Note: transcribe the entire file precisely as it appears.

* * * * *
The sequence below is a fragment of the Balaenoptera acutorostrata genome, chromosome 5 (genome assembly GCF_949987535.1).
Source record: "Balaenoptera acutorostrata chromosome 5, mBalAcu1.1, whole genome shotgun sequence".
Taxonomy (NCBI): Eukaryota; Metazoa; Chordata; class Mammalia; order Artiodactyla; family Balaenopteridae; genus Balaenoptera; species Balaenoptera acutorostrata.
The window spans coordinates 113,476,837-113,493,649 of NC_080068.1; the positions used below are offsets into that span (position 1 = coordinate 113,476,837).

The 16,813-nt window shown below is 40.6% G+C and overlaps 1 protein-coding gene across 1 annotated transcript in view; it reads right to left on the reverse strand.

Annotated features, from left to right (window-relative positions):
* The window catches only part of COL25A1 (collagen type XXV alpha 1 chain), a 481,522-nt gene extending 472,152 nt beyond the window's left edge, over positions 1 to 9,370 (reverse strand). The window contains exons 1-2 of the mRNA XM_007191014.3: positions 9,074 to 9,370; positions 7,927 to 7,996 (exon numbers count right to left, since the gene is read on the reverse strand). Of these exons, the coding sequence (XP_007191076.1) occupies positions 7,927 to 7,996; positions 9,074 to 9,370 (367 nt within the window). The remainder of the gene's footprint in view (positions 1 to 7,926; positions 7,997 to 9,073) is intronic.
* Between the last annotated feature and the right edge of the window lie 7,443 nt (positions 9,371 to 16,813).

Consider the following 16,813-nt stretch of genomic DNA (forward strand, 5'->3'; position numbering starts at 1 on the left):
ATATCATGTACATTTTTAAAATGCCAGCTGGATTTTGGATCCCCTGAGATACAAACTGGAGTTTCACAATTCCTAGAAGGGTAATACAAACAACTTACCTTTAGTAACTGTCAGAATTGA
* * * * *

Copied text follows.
The sequence below is a fragment of the Balaenoptera acutorostrata genome, chromosome 5 (genome assembly GCF_949987535.1).
Source record: "Balaenoptera acutorostrata chromosome 5, mBalAcu1.1, whole genome shotgun sequence".
Taxonomy (NCBI): Eukaryota; Metazoa; Chordata; class Mammalia; order Artiodactyla; family Balaenopteridae; genus Balaenoptera; species Balaenoptera acutorostrata.
The window spans coordinates 113,476,837-113,493,649 of NC_080068.1; the positions used below are offsets into that span (position 1 = coordinate 113,476,837).

The 16,813-nt window shown below is 40.6% G+C and overlaps 1 protein-coding gene across 1 annotated transcript in view; it reads right to left on the reverse strand.

Annotated features, from left to right (window-relative positions):
* The window catches only part of COL25A1 (collagen type XXV alpha 1 chain), a 481,522-nt gene extending 472,152 nt beyond the window's left edge, over positions 1 to 9,370 (reverse strand). The window contains exons 1-2 of the mRNA XM_007191014.3: positions 9,074 to 9,370; positions 7,927 to 7,996 (exon numbers count right to left, since the gene is read on the reverse strand). Of these exons, the coding sequence (XP_007191076.1) occupies positions 7,927 to 7,996; positions 9,074 to 9,370 (367 nt within the window). The remainder of the gene's footprint in view (positions 1 to 7,926; positions 7,997 to 9,073) is intronic.
* Between the last annotated feature and the right edge of the window lie 7,443 nt (positions 9,371 to 16,813).

Consider the following 16,813-nt stretch of genomic DNA (forward strand, 5'->3'; position numbering starts at 1 on the left):
ATATCATGTACATTTTTAAAATGCCAGCTGGATTTTGGATCCCCTGAGATACAAACTGGAGTTTCACAATTCCTAGAAGGGTAATACAAACAACTTACCTTTAGTAACTGTCAGAATTGA